One of the reasons I like baseball is that it reminds me of summers in my childhood — hot, sunny days, lemonade, the sound of propeller airplanes in the sky and the sound of the wood-framed screen door slamming shut. Fewer clothes and the world moving more slowly. I also associate summer with baseball, a kind of slow, almost lazy sport.
Today, I watch the Giants whenever the game is on TV. I look forward to it. Maybe some fried chicken, baked beans and potato salad. I also look forward to not having that intense commitment to the game as one might to basketball or football as it unfolds. Baseball on radio was actually pretty good. Most of the time, I can look at a magazine, talk on the phone, or jot some notes down on a book I’m working on — all while the game goes on. You can’t do that with other sports.
Sometimes I’m in the mood for movies like that. Most of the time I’m looking for a film to take me completely away or draw me completely in. I’ve written about them before here. A good, not quite spine-tingling, not obsessively engrossing story with competent writing and performances can, in the right mood, be desirable. And here are two of them.
Both are hostage dramas. Both have good casts. Both should have been in black and white. Only one of them was.
Frank Sinatra plays a tough, little hood in Suddenly (1954). Three thugs descend on a home inhabited by “decent folks,” in order to use the house’s strategic location to assassinate the President of the United States. The film got and is still given pretty good reviews, though I suspect many younger viewers will see it not only as dated (and not stylishly so like The Maltese Falcon or Casablanca), but also stilted. It is considered by many to be in the “noir” tradition. I don’t think so. It is, in the end, hopeful and upholds the values promoted in the 1950s. Sterling Hayden is the good-guy, male role-model sheriff. One suspects J. Edgar Hoover approved.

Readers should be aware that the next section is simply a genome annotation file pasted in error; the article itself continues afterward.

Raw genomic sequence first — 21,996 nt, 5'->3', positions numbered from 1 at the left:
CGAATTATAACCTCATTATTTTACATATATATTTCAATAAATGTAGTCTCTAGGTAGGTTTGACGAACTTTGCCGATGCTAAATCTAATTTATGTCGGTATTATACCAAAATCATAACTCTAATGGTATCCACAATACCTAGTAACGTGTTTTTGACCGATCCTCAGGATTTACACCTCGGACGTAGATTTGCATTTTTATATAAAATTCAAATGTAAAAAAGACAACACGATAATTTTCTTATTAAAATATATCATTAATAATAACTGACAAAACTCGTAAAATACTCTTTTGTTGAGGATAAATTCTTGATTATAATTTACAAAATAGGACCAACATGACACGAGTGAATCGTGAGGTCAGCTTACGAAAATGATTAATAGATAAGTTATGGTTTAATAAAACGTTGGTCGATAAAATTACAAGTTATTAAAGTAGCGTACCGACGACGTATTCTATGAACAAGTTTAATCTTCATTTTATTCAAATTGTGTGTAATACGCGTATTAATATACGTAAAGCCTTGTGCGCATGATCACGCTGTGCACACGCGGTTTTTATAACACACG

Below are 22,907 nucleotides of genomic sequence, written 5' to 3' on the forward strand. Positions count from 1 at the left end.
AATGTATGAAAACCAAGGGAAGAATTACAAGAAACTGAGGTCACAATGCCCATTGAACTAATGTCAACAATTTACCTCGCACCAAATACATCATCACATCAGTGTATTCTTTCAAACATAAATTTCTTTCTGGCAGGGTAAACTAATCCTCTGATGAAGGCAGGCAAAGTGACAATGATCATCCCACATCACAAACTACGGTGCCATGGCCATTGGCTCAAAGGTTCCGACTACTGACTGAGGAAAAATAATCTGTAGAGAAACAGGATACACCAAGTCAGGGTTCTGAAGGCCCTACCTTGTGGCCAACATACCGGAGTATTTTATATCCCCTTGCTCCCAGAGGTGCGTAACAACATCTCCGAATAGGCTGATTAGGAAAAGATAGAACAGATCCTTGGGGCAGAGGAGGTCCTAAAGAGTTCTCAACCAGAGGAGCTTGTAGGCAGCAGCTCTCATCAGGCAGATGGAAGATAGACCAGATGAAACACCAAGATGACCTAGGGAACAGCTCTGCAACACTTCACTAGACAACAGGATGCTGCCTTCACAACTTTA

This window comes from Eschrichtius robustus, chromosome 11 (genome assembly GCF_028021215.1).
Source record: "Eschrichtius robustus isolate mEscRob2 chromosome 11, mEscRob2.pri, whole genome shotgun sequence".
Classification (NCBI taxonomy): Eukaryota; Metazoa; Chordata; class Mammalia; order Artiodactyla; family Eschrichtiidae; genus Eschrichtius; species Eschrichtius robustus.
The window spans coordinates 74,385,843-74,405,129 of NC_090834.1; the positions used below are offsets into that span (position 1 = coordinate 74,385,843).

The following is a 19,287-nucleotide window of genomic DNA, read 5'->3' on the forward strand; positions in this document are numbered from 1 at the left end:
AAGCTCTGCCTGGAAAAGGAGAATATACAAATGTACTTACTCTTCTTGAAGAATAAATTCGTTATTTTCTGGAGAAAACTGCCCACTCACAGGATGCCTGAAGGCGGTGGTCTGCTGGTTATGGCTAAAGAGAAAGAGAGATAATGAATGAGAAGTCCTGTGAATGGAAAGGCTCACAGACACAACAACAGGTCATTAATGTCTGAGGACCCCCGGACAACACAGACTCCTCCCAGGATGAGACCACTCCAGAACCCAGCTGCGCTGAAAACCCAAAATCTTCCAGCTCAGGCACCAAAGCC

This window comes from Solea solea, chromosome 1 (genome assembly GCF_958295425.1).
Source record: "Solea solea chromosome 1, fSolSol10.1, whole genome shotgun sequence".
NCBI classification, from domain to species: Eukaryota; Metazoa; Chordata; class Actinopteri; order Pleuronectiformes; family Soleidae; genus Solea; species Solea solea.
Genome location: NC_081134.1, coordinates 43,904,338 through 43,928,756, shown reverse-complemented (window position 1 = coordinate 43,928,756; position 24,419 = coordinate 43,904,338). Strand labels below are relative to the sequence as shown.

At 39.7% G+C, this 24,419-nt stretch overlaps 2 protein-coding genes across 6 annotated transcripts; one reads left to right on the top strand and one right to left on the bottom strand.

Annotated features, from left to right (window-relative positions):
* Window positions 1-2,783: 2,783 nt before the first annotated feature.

|Matt Dillon in Albino Alligator|
Oddly enough, Suddenly was one of the first films to be colorized (I saw and recommend the b&w version). Albino Alligator (1997), the other film on the double bill with hostages, should have been in black and white. It is far more “noir” than Suddenly. And the title, if not the story, should have motivated director Kevin Spacey to go retro in black and white. As in most decent hostage films, the drama is about the interaction of those held in close quarters under stressful circumstances. Reviewers have not been kind to this film with Faye Dunaway singled out for particularly bad acting. Certainly, there was nothing subtle about her performance. Others also saw it wasteful of the talents of Matt Dillon, Gary Sinise, Viggo Mortenson, Joe Mantegna and Skeet Ulrich. I liked it. I tend to like anything set in New Orleans, but it really didn’t matter in this case. We spend all our time in a dark cellar bar, where we witness the appropriate disintegration of humanity and a genuine noir-style ending.
It’s definitely a beer night. Any beer. And if you get bored, switch over to a baseball game.